Changes in frequency discrimination behavior across training had significant physiological correlates in both trained animals. With the implant recordings, each electrode sampled from the same small group of neurons over time. This sampling method allowed each animal to act as its own control for later points in time. Fig. Fig.22A shows the responsiveness of the sampled auditory cortex to pure tones that differed as a function of frequency and intensity as recorded from the implant in each animal, in the first and last week of training. The color of each pixel indicates the total number of spikes elicited from all implanted electrodes in the first 30 ms after tone onset at one frequency and intensity. The black bars mark the frequency and intensity range that contained the rewarded stimulus targets over the 6- to 7-wk training period. Animal one had two standards that were close together, so its overlapping target ranges are displayed together under the black bar in Fig. Fig.2.2. At the trained intensity, responsiveness was maintained in the target frequency range, whereas responsiveness was lost in the nontarget ranges. This effect was particularly clear if the standard frequencies were compared to the nearest targets that were just higher in frequency. In animal one, standards were 880 and 1,396 Hz, and in animal two, they were 1,490 and 7,040 Hz. The standard frequencies are marked by thin vertical lines.

Figure 2
(A) (Upper) The sum of all responses sampled from the array as a function of frequency and intensity in the first week of behavioral training. (Lower) Responses in the last week. The black bars indicate the range of frequencies and intensities used as ...

Animals reliably performed the task within the first weeks. Thresholds were assessed by the signal detection theory (10). Threshold was the first frequency at which performance was closer to asymptotic performance than to chance. Fig. Fig.33 illustrates behavioral thresholds for each animal over successive training weeks. Thresholds for each animal in the first week were 12 semitones for one monkey, and no threshold could be measured for the second. By the end of training, thresholds were 1 and 0.5 semitones.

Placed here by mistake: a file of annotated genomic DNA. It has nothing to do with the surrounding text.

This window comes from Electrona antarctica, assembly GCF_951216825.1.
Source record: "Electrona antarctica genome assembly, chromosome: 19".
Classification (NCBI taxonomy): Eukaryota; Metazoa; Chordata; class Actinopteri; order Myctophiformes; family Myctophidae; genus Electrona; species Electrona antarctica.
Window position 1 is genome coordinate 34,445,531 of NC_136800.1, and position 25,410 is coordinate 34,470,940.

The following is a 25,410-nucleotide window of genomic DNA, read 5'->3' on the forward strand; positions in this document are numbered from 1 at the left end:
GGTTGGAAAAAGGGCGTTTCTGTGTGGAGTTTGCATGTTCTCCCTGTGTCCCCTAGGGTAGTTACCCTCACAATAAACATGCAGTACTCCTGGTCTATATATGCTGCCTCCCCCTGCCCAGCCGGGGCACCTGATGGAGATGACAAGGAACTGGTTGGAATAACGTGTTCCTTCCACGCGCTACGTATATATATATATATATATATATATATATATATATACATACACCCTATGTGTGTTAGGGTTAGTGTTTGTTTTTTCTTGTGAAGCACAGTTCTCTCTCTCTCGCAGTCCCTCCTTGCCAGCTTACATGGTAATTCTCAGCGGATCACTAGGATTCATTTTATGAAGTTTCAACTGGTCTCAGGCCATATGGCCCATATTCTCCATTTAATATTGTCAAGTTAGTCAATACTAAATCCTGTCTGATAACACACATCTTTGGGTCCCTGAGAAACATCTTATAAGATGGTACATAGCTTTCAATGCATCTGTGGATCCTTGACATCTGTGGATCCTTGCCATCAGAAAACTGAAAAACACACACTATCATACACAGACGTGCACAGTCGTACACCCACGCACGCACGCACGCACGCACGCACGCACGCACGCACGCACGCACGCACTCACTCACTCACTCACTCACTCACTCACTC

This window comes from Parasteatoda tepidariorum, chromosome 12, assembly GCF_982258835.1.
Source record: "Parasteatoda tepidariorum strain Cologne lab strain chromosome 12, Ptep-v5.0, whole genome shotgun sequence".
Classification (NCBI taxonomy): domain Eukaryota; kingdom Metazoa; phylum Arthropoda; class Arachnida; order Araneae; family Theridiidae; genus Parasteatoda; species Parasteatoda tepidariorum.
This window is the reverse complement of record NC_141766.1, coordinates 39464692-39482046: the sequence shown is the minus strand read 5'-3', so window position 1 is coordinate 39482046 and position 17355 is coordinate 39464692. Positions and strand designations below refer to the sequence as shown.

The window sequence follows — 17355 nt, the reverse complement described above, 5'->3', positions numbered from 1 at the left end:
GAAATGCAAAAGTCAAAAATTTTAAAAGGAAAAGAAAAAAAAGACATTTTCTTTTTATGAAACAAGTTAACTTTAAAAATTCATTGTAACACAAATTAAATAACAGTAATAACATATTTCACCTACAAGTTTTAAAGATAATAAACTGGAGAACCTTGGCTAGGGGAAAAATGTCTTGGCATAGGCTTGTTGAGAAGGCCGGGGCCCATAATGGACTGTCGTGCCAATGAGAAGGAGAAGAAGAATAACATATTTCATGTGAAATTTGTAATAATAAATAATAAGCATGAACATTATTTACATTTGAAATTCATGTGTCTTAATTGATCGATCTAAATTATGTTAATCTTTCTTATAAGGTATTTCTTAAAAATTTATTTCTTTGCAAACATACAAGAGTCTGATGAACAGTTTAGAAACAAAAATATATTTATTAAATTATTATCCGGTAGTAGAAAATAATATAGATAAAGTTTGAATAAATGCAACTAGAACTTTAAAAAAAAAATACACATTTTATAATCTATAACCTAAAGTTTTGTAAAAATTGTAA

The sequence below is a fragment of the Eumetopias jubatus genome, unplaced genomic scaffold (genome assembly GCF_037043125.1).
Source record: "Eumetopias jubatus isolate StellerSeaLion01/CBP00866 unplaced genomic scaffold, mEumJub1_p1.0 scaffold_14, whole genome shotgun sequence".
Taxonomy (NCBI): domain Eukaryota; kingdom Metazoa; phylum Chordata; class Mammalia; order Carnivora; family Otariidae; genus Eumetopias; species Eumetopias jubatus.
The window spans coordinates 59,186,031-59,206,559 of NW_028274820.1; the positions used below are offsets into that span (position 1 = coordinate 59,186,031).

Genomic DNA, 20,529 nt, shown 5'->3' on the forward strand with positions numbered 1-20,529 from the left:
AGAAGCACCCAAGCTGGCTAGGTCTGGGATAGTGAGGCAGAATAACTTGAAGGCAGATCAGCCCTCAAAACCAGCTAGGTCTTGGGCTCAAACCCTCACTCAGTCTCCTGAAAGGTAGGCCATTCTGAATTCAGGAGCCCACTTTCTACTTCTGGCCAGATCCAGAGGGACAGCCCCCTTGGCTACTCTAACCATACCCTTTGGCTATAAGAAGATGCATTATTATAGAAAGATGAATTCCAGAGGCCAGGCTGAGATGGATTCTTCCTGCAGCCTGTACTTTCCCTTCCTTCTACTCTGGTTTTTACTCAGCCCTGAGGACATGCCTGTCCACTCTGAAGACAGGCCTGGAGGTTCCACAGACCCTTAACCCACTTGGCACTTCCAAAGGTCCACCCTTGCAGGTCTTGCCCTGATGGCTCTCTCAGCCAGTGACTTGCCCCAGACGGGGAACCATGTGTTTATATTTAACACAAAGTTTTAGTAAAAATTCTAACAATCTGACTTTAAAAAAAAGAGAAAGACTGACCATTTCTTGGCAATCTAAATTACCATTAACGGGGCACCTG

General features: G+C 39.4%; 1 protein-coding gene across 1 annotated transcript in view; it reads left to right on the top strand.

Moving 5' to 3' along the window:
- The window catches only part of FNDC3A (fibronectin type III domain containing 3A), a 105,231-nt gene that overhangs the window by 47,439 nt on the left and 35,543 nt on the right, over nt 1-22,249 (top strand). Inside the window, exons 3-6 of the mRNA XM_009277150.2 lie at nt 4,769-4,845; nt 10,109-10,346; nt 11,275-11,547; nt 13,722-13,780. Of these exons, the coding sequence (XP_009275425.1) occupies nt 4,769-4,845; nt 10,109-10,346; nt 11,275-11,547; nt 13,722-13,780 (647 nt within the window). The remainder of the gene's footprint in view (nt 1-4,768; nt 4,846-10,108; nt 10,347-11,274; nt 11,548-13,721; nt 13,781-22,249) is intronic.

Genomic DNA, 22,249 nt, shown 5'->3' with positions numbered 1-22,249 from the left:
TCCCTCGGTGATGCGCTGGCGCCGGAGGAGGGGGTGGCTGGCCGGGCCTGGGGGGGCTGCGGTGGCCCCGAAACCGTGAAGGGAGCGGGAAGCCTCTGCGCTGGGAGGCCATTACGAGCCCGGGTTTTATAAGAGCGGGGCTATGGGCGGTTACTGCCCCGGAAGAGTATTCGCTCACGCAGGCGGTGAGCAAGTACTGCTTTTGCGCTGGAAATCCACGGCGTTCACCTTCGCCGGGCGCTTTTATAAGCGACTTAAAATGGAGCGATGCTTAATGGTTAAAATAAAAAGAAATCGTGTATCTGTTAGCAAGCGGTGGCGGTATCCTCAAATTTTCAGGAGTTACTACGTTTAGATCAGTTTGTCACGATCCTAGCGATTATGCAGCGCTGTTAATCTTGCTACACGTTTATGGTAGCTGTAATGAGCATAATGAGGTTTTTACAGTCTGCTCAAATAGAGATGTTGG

Figure 3
Changes in threshold and selectivity with time. (A) Thresholds vs. time are shown on the top for animal one. Selectivity of target and nontarget ranges are shown on the bottom. (B) Animal two. Targets were presented in frequency ranges symbolized with ...

The population data for the changes in responsiveness of the implant recordings to the target and nontarget ranges are shown in Fig. Fig.33 Lower, with a statistical summary shown in Table Table1.1. The relevant measure for this plot is all action potentials recorded from all electrodes in the first 30 ms of response to a pure tone delivered at the trained intensity. For each day's recordings, responses to target and nontarget frequency ranges are derived from the same neurons in the same recording sessions during a period without behavioral contingencies associated with the sounds. Both animals show similar and robust responses to target and control frequency ranges at the beginning of training. A breakpoint occurred in animal one at week four and in animal two at week two, as shown in Fig. Fig.3.3. At the breakpoint, responses to all frequencies were elevated, with a more prominent effect for target frequencies. Later, significantly greater responses were observed to the target frequency ranges compared to nontarget ranges. The two target frequency ranges in animal one overlapped and were considered together for this statistical test.

Table 1
t test results for Fig. Fig.33 t statistics and associated probabilities for significant changes are shown

To test the stability of these recording measures across weeks, in animal two, physiological data were collected for five sessions immediately before behavioral training. The plot in Fig. Fig.33 shows that all three frequency ranges were similar in responsiveness to the first week of the behavior.